Britain’s Rejection of Syrian Response Reflects Fear of Rushing to Act

   < < Go Back
from The New York Times,

The stunning parliamentary defeat Thursday for Prime Minister David Cameron that led him to rule out British military participation in any strike on Syria reflected British fears of rushing to act against Damascus without certain evidence.

By just 13 votes, British lawmakers rejected a motion urging an international response to a chemical weapons strike for which the United States has blamed the forces of the Syrian president, Bashar al-Assad.

The vote, and Mr. Cameron’s pledge to honor it, is a blow to President Obama. Like nearly all presidents since the Vietnam War, he has relied on Britain to be shoulder-to-shoulder with Washington in any serious military or security engagement.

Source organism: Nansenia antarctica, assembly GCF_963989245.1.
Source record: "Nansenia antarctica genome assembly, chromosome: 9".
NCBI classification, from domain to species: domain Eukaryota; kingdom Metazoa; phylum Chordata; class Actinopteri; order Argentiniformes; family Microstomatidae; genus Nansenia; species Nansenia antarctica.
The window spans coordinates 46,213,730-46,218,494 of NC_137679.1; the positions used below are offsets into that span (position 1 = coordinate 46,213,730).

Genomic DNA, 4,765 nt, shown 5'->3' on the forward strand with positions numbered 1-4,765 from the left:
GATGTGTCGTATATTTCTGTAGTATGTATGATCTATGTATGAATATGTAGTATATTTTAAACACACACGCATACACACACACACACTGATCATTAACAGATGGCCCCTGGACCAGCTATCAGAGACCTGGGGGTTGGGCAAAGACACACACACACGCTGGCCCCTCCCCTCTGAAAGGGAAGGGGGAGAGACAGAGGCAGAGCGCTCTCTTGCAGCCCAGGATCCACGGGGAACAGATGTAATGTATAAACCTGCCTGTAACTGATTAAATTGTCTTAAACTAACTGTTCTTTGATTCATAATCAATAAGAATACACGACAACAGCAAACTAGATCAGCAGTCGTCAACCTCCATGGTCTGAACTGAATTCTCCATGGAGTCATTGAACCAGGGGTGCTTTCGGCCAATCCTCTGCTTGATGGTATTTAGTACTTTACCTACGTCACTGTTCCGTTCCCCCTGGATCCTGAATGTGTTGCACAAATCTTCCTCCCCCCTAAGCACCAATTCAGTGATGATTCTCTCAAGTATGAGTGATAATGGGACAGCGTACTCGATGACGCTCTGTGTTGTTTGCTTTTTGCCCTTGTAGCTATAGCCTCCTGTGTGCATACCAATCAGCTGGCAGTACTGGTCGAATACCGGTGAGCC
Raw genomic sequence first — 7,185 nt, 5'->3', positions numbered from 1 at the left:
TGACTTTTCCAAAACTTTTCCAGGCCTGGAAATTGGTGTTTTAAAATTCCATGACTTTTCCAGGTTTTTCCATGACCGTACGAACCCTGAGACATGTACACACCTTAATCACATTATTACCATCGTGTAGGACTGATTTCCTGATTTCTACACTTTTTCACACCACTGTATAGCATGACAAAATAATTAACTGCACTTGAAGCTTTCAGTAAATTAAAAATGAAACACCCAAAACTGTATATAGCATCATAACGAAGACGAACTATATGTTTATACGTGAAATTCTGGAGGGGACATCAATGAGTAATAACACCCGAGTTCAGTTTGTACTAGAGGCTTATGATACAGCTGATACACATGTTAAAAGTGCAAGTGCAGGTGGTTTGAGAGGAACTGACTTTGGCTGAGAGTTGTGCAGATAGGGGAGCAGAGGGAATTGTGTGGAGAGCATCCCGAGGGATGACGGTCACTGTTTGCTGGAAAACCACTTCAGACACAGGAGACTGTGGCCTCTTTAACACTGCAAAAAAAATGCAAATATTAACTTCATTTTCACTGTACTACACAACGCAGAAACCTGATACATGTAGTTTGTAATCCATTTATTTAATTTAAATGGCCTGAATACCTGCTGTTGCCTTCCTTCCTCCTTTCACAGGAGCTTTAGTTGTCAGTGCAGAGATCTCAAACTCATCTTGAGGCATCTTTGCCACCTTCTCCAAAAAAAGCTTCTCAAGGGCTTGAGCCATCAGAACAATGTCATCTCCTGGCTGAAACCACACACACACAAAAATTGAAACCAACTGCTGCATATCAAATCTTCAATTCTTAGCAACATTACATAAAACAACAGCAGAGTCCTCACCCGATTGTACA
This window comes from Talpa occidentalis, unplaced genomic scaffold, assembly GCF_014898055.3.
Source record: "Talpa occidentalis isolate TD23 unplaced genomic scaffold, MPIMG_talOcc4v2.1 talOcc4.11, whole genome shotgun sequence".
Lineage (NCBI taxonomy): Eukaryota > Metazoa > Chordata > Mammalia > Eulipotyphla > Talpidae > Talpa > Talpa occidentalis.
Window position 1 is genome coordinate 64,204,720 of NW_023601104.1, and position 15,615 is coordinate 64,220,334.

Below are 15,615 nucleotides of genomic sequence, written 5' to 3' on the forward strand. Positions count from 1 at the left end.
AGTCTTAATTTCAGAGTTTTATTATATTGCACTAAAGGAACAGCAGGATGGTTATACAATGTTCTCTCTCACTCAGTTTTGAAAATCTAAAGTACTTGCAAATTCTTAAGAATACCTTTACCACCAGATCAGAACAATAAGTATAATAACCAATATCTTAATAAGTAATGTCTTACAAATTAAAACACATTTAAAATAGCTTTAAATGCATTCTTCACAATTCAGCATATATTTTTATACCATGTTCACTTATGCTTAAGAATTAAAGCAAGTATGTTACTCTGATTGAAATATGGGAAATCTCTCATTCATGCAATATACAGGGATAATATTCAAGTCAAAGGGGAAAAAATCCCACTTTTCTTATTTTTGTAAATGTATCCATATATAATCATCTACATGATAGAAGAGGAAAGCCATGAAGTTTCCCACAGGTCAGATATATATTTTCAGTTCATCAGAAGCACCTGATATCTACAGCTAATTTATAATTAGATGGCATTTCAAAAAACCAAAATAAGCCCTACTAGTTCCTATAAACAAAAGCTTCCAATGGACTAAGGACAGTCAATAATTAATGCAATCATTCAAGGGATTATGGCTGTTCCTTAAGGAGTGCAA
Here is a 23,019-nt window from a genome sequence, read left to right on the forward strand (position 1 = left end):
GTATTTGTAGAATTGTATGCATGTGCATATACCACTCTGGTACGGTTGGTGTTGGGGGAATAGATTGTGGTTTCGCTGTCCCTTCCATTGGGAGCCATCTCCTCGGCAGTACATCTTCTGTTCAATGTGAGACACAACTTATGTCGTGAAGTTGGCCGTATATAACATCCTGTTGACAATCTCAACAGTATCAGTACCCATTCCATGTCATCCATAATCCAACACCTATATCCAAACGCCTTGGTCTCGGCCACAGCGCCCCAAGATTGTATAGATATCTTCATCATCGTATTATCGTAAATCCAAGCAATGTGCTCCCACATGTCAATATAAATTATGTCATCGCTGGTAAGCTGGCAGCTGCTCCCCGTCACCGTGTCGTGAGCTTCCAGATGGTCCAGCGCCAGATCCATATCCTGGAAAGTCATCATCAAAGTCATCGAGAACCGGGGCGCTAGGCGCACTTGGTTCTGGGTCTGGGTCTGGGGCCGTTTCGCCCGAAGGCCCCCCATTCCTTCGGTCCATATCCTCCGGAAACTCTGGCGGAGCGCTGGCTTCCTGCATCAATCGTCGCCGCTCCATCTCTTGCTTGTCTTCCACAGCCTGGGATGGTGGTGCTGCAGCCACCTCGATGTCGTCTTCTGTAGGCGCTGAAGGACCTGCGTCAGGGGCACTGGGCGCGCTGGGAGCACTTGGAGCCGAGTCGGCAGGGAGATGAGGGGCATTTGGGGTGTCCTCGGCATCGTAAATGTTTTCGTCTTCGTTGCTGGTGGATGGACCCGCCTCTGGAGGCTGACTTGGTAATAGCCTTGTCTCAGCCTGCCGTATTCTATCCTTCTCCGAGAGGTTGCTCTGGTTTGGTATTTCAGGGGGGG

But Mr. Obama’s efforts to marshal a unified international front for a short, punitive strike raised concerns about the evidence, reawakening British resentment over false assurances from the American and British governments that Saddam Hussein had weapons of mass destruction.

Even on Thursday, a British summary of intelligence could say only that it was “highly likely” Mr. Assad’s forces were responsible for the use of chemical weapons.

The defeat, a sign of Mr. Cameron’s weakness, was also a tactical victory for the often-criticized Labour leader, Ed Miliband. But in larger terms, it is also a measure of Britain’s increasing isolation from its allies — both inside the European Union and now with Washington.

there is deep skepticism of Washington’s foreign policy, especially after the long, costly wars in Iraq and Afghanistan.

More From The New York Times: